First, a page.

16. 2 type of intensive subsistence farming
  • Intensive subsistence farming dominated by wet paddy cultivation : high yield but labor productivity low
  • Intensive subsistence farming dominated by crops other than paddy: due to water availability and climatic reason, other crops are farmed.
  1. Wheat, soybean, barley and sorghum are grown in china, Manchuria, North Korea and North Japan.
  2. In India, wheat is grown in western part of indo-Gangatic plains.
  3. Millets are grown in dry parts of western and southern parts of India.
Plantation agriculture:

  1. Introduced by Europeans in colonies situated in tropics.
  2. Tea, coffee, cocoa, rubber, cotton, oil palm, sugarcane, bananas and pineapples are some examples.
  3. Characteristics of this type of farming is :
  • Large capital investment
  • Managerial and technical support
  • Scientific method of cultivation
  • Single crop specialization
  • Cheap labor
  • A good system of transport needed to connect to factory
  1. The French established cocoa and coffee plantation in West Africa.
  2. The British setup large tea gardens in India and Sri Lanka., rubber plantation in Malaysia and sugarcane and banana plantations in west-indies.
  3. Today, ownership of majority of plantations into hands of Govt.





Comments

Popular posts from this blog

UNIT 13 FEATURES OF 73rd AND 74th CONSTITUTIONAL AMENDMENT

Structure

13.0 Learning Outcome

13.1 Introduction

13.2 Initiatives towards Constitutional Status to Local Governance

13.2.1 Features of 73rd Constitutional Amendment

13.2.2 Features of 74th Constitutional Amendment

13.2.3 Decentralised Planning in Context of 73rd and 74th Constitutional Amendment Act

13.3 Initiatives after Economic Reforms

13.4 Functioning of PRIs in Various States after 73rd Amendment

13.5 Functioning of Local Governance after 73rd and 74th Constitutional Amendment: Observations

13.6 Conclusion

13.7 Key Concepts

13.8 References and Further Reading

13.9 Activities

13.0 LEARNING OUTCOME

After studying this Unit you should be able to:

• Identify the background of revitalisation of local governance;

• Understand the features of 73rd and 74th constitutional amendment;

• Discuss the initiatives after economic reforms; and

• Outlines the functioning of local governance in various states after the amendment.

13.1 INTRODUCTION

The revitalization of Pancha…

UNIT 1 CONCEPT, EVOLUTION AND SIGNIFICANCE OF DEMOCRATIC DECENTRALISATION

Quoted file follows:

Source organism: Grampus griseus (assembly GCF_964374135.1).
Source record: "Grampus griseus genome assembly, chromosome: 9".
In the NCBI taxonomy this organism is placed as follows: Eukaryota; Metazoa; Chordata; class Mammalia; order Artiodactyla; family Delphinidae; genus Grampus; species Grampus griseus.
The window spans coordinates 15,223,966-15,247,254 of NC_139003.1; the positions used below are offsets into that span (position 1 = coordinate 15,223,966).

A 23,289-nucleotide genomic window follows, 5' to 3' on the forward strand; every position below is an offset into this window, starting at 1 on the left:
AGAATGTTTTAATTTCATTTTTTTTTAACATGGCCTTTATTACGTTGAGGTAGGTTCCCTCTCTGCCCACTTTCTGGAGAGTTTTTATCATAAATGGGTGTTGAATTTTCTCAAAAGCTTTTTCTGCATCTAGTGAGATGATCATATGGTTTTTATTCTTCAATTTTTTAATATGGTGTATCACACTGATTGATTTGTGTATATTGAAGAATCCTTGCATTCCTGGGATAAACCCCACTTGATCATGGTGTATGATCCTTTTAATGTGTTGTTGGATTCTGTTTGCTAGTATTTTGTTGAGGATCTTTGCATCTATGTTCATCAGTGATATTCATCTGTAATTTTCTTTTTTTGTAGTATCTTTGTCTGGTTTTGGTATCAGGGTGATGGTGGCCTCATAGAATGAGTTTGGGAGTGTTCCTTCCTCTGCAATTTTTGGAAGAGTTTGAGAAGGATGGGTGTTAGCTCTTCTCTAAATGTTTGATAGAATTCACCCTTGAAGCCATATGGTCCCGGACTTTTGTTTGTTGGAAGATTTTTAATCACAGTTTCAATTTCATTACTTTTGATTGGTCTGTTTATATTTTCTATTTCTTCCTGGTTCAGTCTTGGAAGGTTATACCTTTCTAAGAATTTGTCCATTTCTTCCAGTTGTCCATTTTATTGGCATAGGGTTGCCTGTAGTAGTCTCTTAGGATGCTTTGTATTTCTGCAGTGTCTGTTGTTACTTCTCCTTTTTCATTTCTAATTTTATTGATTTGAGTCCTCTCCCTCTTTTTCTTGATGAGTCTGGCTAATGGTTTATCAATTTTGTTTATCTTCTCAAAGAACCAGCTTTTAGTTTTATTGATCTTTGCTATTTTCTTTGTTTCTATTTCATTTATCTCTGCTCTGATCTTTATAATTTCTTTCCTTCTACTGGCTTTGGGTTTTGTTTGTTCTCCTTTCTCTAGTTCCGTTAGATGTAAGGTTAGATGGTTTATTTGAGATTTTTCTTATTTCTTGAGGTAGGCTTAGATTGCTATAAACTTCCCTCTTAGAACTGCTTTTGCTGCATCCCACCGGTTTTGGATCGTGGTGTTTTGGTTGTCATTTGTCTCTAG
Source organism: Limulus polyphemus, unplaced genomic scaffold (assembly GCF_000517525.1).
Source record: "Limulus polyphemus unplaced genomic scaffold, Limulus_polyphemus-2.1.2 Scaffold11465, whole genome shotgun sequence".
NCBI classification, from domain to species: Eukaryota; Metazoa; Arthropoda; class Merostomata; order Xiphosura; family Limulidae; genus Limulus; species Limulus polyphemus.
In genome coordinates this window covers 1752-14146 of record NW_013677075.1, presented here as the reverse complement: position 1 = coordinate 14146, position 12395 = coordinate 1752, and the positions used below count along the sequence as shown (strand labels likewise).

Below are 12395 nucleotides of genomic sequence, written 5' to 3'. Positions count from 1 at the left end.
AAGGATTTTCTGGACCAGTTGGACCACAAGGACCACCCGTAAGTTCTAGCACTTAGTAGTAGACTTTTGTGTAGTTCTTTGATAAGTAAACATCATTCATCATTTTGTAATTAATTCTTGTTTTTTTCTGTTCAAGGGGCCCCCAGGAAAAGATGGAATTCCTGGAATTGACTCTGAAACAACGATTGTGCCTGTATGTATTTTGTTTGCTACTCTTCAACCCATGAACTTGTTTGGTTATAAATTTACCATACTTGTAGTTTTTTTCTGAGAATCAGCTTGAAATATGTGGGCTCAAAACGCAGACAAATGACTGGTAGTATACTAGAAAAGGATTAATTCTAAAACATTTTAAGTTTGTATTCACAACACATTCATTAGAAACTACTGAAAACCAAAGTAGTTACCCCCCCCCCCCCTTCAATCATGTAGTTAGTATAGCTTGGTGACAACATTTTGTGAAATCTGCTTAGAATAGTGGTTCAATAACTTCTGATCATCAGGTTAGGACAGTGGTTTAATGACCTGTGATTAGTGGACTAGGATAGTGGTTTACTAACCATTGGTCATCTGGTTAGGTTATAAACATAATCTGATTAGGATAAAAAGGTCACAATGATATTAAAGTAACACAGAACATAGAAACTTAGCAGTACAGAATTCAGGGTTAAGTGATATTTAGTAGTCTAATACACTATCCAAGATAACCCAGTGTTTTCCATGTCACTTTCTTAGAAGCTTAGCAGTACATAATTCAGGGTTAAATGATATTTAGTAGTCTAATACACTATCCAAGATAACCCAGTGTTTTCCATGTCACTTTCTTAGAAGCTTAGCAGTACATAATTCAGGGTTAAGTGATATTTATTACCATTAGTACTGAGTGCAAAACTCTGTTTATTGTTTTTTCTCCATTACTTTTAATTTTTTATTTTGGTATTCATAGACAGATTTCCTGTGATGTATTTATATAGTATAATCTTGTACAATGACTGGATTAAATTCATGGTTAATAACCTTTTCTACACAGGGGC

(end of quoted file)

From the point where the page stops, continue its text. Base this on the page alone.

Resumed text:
Structure

1.0 Learning outcome

1.1 Introduction

1.2 Concept of Democratic Decentralisation

1.3 Evolution of Democratic Decentralisation

1.4 Significance of Democratic Decentralisation

1.5 Democratic Decentralisation in India

1.6 Conclusion

1.7 Key concepts

1.8 References and Further Reading

1.9 Activities

1.0 LEARNING OUTCOME

After studying this unit, you should be able to:

• Understand the concept of Democratic Decentralization;

• Know the evolution and significance of Democratic Decentralization; and

• Describe the Democratic Decentralization pattern in India.

1.1 INTRODUCTION

The dawn of 21st century is marked by decentralized governance both as a strategy and philosophy of brining about reforms and changes in democracies. These changes led to such virtues of transparency, responsiveness and accountability and ensures good governance. Today decentralization and democracy are the most significant themes in the development discourse. In the present contex…

General Studies :: Indian Polity #1

Constitutional evolution under British ruleRegulating Act 1773beginning of British parliamentary control over the East India Companysubordination of the presidencies of Bombay and Madras to BengalGovernor of Bengal made Governal-Generalcouncil of Governor-General establishedSupreme Court established in CalcuttaPitt’s India Act 1784commercial and political activities of the Company separatedestablished a board of control over the CompanyCharter Act 1813trade monopoly of the Company abolishedmissionaries allowed to preach in IndiaCharter Act 1833Governor-General of Bengal becomes Governor-General of Indiafirst Governor-General Lord William Bentickends commercial activities of the CompanyCharter Act 1853legislative and executive functions of the Governor-General’s council separatedopen competition for Indian Civil Services establishedIndian Council Act 1861establishes legislative councils at the centre, presidencies and provincesGovernor-General’s executive council to have Indians as non…